clothilde3 wrote:I have really basic questions -- haven't owned a tv since college.
Right now I use a 13" macbook air to watch netflix, youtube etc.
1) Can I use this tv as a larger monitor for my laptop? And if so is there any way to do that wirelessly?
2) Could I get a roku and use this tv for hulu, netflix etc? Is that fairly easy to set up?
3) I won't be subscribing to cable, but can I get "regular" over-the-air tv on this set without any additional paraphernalia? Last time I had a tv was before digital signal.
4) Finally, given that I won't be getting cable, is there any advantage at all to getting a tv as opposed to a large monitor, in terms of either ease of setup/use or better variety of viewing options? In other words, if one is not a cable tv subscriber, is there a reason to buy a tv over a same-sized computer monitor?
thanks in advance!
I have a bit of TV experience, so I'll give this a go... My apologies ahead of time if you were looking for shorter answers - I prefer thoroughness to brevity
1) Yes, this can be used as an external monitor, with a few caveats: Coming from a MacBook Air, this would be a size upgrade, but a slight hit in acreen resolution, though for movie purposes that would be just fine. For productivity, youmwould absolutely want a higher res 1080p tv/monitor, at the least. You would also need an adapter from Displayport mini (or Thunderbolt) to HDMI. Not too rare or expensive. However, that signal would be quite difficult to send wirelessly to the TV. Your options for that would be a wireless HDMI kit (which range in price from $50ish to $200 or so), or use an Apple TV device ($90-100), if your MacBook Air supports AirPlay. Best to check with some Apple Store Geniuses before buying in though, since there are only a few of the newer macs that can push wireless video.
2) Yes, the Roku devices would all work fine with this TV since HDMI is the standard connection for modern hi-def signals. However, if you are already in the Apple ecosystem, the Apple TV may make sense as an alternative, since it offers similar options for subscription video (e.g. Netflix, etc.), and with a slightly easier user interface. Neither device is difficult to set up, though you would need to set up a Roku account or use your Apple ID for the respective devices, and they both require a credit card number be attached to the accounts, just in case you want to pay them exorbitant amounts for their convenient streaming libraries.
3) This point is unclear... It appears that the TV has a built-in tuner, which means that it can accept channels and guide info, but it doesn't seem to list specs for an antenna. I may be wrong on this, but it looks like you would just need an external antenna (one of the newer flat ones would suffice - we don't really need the rabbit ears of older years), and a cable to connect them.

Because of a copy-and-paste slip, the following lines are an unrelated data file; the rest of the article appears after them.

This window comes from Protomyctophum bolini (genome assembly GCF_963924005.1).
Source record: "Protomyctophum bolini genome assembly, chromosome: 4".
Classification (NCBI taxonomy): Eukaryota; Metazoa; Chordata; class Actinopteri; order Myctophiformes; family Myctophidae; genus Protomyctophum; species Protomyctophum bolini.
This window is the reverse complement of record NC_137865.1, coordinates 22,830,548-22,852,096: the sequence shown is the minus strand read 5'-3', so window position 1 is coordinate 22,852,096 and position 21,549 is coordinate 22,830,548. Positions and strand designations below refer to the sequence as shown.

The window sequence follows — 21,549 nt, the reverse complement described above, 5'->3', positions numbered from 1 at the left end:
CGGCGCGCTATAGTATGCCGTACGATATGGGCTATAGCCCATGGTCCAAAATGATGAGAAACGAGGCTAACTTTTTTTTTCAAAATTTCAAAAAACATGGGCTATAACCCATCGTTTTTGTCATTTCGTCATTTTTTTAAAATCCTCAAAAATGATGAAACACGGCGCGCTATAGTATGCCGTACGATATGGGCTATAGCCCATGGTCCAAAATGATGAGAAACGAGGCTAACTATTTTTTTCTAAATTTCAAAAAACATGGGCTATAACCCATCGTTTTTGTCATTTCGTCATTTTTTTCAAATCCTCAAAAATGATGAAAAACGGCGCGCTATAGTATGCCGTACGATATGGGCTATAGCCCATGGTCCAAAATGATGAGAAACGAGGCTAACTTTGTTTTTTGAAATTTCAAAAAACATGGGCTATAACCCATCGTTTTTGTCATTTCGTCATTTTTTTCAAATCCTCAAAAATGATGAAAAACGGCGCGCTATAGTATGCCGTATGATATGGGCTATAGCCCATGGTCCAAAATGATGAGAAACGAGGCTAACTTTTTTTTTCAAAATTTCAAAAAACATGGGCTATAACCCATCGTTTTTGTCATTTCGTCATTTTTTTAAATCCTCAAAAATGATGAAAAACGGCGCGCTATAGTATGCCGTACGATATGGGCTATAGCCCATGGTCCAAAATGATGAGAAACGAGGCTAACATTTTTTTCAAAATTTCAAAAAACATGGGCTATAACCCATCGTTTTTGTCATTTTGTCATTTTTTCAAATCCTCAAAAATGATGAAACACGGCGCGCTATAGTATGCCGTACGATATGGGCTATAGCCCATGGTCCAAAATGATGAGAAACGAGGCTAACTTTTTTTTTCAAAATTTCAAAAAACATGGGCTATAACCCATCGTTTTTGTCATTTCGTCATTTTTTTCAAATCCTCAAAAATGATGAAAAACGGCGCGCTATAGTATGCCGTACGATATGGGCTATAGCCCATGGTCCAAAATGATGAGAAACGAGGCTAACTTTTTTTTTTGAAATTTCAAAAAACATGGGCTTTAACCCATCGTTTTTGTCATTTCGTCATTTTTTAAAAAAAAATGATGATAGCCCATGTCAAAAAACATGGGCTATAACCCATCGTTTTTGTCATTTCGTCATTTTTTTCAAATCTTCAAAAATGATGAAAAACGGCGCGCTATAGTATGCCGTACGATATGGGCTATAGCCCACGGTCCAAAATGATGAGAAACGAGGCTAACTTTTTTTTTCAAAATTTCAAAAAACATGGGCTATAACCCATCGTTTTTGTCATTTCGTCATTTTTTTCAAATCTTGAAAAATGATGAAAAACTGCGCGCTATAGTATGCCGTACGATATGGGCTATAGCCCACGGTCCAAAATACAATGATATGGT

4) TV versus monitor is a long argument, so I will try to sum up the pros and cons of each and let you decide:
+ Built-in tuner for cable or OTA (over-the-air) broadcasts.
+ Typically better built-in automatic video processing for film/video sources.
+ Typically better built-in speakers.
+ More inputs, so you can add more than just the computer without extra HDMI switches, a receiver, etc.
- At lower end, almost no control/options for picture, other than brightness.
- Lower resolution, at least for this TV, since you would really hard-pressed to find a mass market monitor with less than 1080p resolution.
+ Typically better options for control of picture color, brightness, contrast.
+ Higher resolution for this price range, usually.
+ Potentially better screen response time, and input lag (usually not a huge issue unless you game).
- Not many have speakers buil-in.
- Fewer inputs.
- No TV tuner, though that hardly matters if all of your sources are Internet-based.
- Not many monitors have great video processing options for film/video sources at lower price points, although you should be able to do some adjustment with the computer before the signals is passed.
In your stated case, I would probably say the TV is a pretty good deal, if you don't plan on using it with the MacBook Air for doing office work. It will do your multimedia well if you can deal with the wires, or with the cost of a wireless HDMI kit or Apple TV. Ther are indoor flat antennas available that are cheap, and you could have multiple things hooked up at once without cables having to be switched around all the time. And the speakers on this unit seem to be pretty good for this size of TV.
Hope that helps!